pork wanna make a vid replicating this while im at work?  :D escort mkII at michigan pls

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gheeD said:
https://youtu.be/EWBOKD6fGu0 

pork wanna make a vid replicating this while im at work?  :D escort mkII at michigan pls
I wish... very much!

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Hayden Paddon handling an Escort BDA RWD like a boss:

https://www.youtube.com/watch?v=iqx9cH_r9ig&t=68s

And also on a 4WD I20 Hyundai, similar spec to WRC:

https://www.youtube.com/watch?v=PScjE2GuZbw&t=147s

In the RWD video, I can see that he in only steering in at entry but mid corner and exit is mostly controlled through counter steering.

And in 4WD video, he induces a lot of oversteer as well mid corner even though he exits the corners quite straight. You can also see a lot of his inputs.

I know Hayden Paddon is one of the most sideways drivers out there and not many people drive like him. In DR you could also do that, drive in your own style dictated by how you give your, sideways or straight is up to you and is possible with default setup on most cars.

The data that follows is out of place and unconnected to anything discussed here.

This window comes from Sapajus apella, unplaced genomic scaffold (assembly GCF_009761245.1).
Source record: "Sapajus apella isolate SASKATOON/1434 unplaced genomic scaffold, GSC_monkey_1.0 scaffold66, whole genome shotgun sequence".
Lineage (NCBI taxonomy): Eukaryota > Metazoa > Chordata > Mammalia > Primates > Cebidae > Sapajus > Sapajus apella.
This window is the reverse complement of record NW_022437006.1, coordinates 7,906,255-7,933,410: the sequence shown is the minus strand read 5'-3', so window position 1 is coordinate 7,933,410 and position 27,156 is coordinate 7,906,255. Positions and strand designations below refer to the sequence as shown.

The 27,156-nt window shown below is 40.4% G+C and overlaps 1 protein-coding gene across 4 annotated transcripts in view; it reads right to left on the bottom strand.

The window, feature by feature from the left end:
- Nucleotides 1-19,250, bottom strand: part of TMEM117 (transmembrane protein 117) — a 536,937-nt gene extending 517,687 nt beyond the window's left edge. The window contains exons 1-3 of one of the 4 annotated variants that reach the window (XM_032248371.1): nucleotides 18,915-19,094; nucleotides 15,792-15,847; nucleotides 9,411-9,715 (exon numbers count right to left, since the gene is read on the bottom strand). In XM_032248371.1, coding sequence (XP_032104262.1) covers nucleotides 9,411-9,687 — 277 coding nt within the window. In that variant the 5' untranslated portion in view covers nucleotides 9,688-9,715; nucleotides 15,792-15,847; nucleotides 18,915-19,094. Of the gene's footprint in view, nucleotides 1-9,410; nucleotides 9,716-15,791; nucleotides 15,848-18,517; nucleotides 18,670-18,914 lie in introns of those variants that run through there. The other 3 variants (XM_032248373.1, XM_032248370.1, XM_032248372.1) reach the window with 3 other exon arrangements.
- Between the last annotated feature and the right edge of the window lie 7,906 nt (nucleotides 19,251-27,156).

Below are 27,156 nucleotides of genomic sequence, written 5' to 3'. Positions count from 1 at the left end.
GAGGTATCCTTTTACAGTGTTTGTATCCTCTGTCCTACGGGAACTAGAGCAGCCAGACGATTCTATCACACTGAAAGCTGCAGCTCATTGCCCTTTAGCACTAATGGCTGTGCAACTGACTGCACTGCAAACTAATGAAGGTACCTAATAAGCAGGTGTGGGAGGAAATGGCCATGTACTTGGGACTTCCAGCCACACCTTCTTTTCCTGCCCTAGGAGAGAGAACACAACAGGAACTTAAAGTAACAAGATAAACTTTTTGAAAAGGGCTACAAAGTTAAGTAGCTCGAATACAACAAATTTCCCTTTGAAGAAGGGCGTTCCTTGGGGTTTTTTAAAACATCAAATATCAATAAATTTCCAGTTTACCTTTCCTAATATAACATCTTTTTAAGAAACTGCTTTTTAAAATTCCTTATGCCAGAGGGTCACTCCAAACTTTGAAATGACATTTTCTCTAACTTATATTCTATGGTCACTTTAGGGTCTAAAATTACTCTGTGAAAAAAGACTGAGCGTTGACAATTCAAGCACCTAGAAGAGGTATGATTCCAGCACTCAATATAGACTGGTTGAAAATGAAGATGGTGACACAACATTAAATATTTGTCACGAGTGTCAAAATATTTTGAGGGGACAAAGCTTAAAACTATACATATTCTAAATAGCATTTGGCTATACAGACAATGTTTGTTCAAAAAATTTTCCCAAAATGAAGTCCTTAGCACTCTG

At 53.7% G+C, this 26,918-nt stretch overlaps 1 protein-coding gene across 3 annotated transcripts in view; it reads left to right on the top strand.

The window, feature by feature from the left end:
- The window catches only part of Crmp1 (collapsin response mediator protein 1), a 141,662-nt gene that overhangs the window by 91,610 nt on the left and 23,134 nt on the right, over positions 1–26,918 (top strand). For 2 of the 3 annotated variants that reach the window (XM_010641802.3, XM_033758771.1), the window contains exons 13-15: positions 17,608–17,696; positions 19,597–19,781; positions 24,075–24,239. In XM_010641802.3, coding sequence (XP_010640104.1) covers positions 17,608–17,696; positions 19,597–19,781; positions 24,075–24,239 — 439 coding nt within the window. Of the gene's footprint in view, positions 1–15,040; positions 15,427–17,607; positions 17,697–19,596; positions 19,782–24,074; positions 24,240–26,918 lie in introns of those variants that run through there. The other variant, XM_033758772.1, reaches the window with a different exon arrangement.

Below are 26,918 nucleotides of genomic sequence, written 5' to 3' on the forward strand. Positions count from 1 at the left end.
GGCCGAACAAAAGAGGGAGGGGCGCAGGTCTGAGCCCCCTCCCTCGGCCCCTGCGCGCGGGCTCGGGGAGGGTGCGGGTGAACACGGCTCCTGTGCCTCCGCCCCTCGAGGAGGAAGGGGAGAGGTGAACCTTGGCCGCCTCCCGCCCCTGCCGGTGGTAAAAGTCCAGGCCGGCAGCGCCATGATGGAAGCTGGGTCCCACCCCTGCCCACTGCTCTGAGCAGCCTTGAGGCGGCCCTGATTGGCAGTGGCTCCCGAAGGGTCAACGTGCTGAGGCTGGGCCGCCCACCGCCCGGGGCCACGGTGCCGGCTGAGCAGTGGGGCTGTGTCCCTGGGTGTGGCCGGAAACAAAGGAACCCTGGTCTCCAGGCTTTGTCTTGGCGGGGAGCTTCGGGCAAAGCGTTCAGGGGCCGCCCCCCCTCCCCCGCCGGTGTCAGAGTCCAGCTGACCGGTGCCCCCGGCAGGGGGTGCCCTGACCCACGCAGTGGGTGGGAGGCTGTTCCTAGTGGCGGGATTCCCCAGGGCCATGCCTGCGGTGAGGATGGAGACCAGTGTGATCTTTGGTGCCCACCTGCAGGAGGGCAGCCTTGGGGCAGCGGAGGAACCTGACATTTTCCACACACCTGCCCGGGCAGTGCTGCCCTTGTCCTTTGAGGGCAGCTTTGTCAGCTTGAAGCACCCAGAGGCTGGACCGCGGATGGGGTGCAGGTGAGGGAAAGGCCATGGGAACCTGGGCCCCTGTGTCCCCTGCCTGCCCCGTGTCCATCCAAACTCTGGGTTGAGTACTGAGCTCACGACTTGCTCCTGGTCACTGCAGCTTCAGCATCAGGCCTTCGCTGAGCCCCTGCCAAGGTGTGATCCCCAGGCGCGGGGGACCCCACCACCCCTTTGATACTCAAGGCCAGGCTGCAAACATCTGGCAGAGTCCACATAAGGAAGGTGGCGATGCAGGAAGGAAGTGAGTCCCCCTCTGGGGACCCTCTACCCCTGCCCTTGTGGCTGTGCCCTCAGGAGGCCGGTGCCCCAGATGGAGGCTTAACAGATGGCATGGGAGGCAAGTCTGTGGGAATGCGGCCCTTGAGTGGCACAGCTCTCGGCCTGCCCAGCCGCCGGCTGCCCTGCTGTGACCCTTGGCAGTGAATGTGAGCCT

But even the most straight driving rallyists (like Loeb for example) are only straight on exit, mid corner they induce oversteer and hold the slide to the exit all the time. This is not simulated too well in D4 yet.

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gheeD said:
https://youtu.be/EWBOKD6fGu0 

pork wanna make a vid replicating this while im at work?  :D escort mkII at michigan pls
Don't you know that +250bhp rwd combined with modern tyres is not going to power-oversteer..?  :)

For those who doesn't know how grippy Finnish gravel roads are, the surface is not called "torpparin tarmakki" (Farmers tarmac in english) without a good reason. 

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gheeD said:
Apologies for posting such a unrealistic video  :* 

Shame on you. I bet he just had completely worn out tyres, an extreme setup towards oversteer and spectators were throwing loose gravel onto the road to make his driving look more spectacular.  ;)

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gheeD said:
Apologies for posting such a unrealistic video  :* 


What game is that. It look arcade next to DiRT 4. o:) o:)

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battfinkz said: